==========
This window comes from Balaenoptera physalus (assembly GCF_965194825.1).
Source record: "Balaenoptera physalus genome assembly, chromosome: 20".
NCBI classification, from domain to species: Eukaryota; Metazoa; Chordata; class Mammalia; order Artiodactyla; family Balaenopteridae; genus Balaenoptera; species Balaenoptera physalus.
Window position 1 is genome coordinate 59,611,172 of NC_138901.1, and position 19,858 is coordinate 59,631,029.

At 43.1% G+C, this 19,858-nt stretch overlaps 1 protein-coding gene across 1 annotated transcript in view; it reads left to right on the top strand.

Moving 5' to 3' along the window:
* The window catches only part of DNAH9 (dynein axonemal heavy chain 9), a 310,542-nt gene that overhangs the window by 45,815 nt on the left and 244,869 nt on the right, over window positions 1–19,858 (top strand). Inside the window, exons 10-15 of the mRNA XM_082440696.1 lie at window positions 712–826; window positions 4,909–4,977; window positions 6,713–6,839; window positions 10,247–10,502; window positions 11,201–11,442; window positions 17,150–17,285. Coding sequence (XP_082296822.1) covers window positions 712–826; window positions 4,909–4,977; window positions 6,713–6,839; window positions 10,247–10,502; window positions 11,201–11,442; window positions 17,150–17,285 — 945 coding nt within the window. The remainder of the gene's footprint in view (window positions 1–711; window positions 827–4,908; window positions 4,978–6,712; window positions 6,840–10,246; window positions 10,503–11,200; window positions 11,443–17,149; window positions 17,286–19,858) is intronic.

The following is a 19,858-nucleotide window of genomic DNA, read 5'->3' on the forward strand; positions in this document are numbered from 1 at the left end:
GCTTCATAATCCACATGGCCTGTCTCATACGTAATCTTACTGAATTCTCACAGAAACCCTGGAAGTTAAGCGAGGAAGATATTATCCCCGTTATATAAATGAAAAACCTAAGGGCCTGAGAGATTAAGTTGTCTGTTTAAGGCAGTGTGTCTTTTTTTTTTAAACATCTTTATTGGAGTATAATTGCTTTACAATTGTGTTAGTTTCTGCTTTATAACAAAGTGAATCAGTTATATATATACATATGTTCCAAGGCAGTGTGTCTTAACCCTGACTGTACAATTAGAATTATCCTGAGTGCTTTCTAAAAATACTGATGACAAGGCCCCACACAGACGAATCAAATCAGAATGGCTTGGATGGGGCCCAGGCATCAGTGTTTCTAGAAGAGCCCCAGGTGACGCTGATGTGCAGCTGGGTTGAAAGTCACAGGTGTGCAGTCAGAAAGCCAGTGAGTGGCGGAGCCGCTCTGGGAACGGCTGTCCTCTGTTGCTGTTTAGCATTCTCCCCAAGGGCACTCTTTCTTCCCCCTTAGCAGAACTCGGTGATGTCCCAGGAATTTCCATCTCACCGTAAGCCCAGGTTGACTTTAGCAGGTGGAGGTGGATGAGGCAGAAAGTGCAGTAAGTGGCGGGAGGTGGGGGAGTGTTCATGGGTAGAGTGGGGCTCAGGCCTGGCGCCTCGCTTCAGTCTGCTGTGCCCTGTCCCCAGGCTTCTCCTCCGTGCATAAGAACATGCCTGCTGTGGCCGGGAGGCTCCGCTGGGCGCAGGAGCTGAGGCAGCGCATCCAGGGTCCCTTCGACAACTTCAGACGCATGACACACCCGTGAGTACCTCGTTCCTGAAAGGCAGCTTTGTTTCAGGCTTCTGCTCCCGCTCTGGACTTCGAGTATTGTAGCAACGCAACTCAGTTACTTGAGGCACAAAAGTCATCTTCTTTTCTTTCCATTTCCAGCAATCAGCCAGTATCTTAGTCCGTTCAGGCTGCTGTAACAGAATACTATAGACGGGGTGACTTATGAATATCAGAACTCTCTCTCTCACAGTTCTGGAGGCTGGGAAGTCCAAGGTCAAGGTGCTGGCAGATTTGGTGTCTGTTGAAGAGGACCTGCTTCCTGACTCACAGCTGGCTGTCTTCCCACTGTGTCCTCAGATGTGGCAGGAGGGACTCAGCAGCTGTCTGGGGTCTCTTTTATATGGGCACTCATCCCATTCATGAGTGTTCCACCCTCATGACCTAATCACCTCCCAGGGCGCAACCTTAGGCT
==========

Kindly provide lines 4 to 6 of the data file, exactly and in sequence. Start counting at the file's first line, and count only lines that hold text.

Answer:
Window position 1 is genome coordinate 59,611,172 of NC_138901.1, and position 19,858 is coordinate 59,631,029.

At 43.1% G+C, this 19,858-nt stretch overlaps 1 protein-coding gene across 1 annotated transcript in view; it reads left to right on the top strand.

Moving 5' to 3' along the window: